As such, the Southern Environmental Law Center (SELC), on behalf of groups like the Sierra Club, Energy Alabama and the Southern Alliance for Clean Energy, took issue with the ruling, which was made possible partially due to fact that FERC’s fifth, tie-breaking commissioner is pending congressional approval. With a two-two tie, the proposal for the market moves forward automatically, per federal law.
SELC Attorney Maia Hutt enumerated the environmental group’s contempt for the lack of consensus from the remaining four commissioners to approve the proposed Southeast Energy Exchange Market (SEEM).
“The failure of some of the largest monopoly utilities in the country to convince a majority of commissioners that SEEM is legal is yet another reason why it cannot be the last step towards wholesale market reform in the Southeast,” Hutt said in a statement. According to the SEEM coalition, the initiative was born from a group of energy companies planning an “integrated, automated intra-hour energy exchange with goals of lowering costs to customers, optimizing renewable energy resources.” In practice, the SEEM is supposed to create a 15-minute energy exchange rooted in technology to match participants with reliable, clean energy.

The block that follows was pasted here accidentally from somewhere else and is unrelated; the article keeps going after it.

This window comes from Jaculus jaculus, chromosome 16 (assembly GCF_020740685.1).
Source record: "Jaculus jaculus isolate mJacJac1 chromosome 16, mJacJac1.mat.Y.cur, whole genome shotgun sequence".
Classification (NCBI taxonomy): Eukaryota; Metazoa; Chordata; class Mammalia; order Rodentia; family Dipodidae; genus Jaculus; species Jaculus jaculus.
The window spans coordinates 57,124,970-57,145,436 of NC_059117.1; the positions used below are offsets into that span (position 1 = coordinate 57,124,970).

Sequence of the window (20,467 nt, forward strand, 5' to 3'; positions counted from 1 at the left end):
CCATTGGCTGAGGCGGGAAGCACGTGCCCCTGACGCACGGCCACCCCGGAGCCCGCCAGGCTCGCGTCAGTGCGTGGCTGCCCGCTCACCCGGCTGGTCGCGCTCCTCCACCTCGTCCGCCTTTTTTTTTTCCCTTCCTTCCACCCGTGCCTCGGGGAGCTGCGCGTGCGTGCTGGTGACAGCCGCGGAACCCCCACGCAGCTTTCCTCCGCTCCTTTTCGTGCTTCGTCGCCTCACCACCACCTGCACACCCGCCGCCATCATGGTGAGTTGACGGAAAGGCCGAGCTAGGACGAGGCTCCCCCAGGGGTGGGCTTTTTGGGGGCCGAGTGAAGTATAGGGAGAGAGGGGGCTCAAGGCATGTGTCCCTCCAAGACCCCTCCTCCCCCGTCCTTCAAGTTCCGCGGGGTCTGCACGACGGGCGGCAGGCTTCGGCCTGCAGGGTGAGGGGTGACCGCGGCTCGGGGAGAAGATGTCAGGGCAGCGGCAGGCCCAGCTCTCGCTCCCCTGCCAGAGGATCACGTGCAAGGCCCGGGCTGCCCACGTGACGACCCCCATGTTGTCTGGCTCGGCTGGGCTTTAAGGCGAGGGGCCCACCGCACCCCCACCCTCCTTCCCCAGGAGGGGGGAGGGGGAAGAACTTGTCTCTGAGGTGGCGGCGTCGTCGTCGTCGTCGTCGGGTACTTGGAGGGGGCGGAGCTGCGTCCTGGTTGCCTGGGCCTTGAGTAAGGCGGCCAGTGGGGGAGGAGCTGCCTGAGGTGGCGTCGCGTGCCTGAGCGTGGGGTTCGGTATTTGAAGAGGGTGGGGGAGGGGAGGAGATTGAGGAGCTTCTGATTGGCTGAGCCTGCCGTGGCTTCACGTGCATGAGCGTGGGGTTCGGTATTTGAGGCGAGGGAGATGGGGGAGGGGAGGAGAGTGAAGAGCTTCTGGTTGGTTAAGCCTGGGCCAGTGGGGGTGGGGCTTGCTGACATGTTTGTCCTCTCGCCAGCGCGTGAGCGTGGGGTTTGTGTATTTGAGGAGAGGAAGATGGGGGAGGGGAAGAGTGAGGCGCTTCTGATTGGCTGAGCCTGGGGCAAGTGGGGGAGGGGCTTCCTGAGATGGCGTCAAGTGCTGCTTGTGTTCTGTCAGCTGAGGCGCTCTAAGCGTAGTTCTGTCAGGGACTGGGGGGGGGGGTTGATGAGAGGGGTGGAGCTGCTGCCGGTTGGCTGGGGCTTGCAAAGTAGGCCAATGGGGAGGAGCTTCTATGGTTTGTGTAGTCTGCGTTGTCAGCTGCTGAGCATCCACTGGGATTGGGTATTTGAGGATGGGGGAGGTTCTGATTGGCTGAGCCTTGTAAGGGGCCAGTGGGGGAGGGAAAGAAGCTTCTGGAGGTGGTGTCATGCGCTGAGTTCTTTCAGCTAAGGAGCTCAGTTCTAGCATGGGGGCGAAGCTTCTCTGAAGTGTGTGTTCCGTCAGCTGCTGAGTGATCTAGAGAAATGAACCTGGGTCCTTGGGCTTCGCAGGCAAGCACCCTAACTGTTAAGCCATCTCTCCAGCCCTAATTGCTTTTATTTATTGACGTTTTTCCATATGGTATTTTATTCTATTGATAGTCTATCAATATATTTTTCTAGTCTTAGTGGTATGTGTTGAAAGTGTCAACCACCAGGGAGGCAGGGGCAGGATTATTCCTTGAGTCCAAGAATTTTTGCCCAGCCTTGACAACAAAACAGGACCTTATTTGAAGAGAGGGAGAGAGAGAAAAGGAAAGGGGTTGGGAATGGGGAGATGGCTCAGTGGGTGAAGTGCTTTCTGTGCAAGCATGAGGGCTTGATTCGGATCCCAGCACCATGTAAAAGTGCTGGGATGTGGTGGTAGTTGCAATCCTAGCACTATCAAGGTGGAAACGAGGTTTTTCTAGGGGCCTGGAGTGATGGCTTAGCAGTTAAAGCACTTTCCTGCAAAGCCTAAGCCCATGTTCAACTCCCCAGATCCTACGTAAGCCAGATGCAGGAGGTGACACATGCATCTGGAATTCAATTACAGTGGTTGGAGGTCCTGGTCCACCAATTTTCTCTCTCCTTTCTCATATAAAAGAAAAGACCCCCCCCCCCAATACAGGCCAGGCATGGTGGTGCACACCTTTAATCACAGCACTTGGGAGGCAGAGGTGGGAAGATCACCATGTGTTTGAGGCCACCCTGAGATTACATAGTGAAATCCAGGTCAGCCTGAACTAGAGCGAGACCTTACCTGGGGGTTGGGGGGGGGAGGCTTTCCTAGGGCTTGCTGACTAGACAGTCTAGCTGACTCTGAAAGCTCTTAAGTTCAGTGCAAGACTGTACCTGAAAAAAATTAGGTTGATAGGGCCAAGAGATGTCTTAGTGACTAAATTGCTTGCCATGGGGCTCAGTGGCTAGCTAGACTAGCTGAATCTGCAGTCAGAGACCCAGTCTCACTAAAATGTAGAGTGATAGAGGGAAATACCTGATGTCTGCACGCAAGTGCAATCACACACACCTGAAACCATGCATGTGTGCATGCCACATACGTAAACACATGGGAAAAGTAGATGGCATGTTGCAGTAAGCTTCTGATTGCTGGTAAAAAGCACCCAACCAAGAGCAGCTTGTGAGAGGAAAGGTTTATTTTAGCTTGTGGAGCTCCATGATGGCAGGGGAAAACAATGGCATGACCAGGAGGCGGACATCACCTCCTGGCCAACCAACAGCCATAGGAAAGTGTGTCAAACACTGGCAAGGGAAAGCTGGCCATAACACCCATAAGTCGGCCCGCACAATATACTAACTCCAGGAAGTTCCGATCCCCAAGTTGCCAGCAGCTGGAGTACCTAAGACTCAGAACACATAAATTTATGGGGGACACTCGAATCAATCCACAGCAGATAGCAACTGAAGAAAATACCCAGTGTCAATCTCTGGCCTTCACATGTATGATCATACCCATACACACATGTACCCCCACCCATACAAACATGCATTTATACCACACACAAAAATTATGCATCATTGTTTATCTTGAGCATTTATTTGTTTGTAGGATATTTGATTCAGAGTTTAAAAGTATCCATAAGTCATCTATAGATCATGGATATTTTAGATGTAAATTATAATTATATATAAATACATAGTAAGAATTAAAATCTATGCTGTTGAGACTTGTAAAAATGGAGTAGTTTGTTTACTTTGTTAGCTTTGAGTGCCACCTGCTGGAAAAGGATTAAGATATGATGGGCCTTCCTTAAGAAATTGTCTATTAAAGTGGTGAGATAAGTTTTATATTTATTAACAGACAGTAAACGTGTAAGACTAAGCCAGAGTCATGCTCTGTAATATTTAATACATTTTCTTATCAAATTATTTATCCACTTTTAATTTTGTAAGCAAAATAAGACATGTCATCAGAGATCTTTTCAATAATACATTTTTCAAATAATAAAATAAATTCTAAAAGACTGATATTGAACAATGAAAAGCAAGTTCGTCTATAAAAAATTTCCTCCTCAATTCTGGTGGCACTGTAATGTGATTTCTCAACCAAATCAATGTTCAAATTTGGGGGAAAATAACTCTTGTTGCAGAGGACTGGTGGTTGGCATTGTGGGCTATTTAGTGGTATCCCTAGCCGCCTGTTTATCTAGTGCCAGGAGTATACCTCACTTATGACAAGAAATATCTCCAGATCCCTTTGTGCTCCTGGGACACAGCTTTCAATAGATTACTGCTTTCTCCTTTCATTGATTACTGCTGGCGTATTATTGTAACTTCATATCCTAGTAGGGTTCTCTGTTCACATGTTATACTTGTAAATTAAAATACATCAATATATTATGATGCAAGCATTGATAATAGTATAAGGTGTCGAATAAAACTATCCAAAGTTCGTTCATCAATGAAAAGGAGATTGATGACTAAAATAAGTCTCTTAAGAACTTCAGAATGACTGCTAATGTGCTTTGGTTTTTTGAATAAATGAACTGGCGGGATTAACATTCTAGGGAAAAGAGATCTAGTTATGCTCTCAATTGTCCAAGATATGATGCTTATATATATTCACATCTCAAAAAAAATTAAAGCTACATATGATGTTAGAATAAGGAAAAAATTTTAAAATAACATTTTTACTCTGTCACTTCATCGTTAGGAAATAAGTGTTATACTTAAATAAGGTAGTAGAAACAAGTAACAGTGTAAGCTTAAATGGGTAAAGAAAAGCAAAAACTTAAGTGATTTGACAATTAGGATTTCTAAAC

“Benefits include cost savings for customers and better integration of diverse generation resources, including rapidly growing renewables and fewer solar curtailments,” according to SEEM promotional material. “Importantly, SEEM members would maintain existing control of generation and transmission assets, and participation is voluntary.”
"'@FERC missed an opportunity to ensure that SEEM is a stepping stone to a competitive wholesale electricity market that delivers substantial benefits to consumers,' @EnergyLawJeff. See what’s next for broader wholesale market reforms. #EnergyTwitter https://t.co/5DRiQCJgdy?amp=1"
The SELC called into question how this market will work in practice, though, and as such has called on the commission to ensure customer interests are not sacrificed in lieu of the energy providers.
“The Commission must pave the way for meaningful reform that lowers customer bills, increases transparency, and helps our region transition away from dirty fossil fuels to cost-effective renewable generation. We look forward to conversations with stakeholders across the spectrum to ensure this happens,” Hutt added.
The law center challenged the SEEM based on questions related to price, transparency, oversight and market power, which were investigated by the regulatory commission.
Recently, FERC Chairman Richard Glick spoke before the Senate Energy and Natural Resources Committee regarding the agency’s role in U.S. energy markets.
Glick outlined the commission’s five main areas of priority, which include “building the transmission grid of the future; modernizing electricity market design; updating FERC’s natural gas certificate Policy Statement; safeguarding the reliability of the electric grid; and facilitating a more inclusive decision-making process.”
“The Commission’s job is not to pick winners and losers,” Glick said. “But we do have a role in eliminating barriers to a technology’s participation in wholesale markets."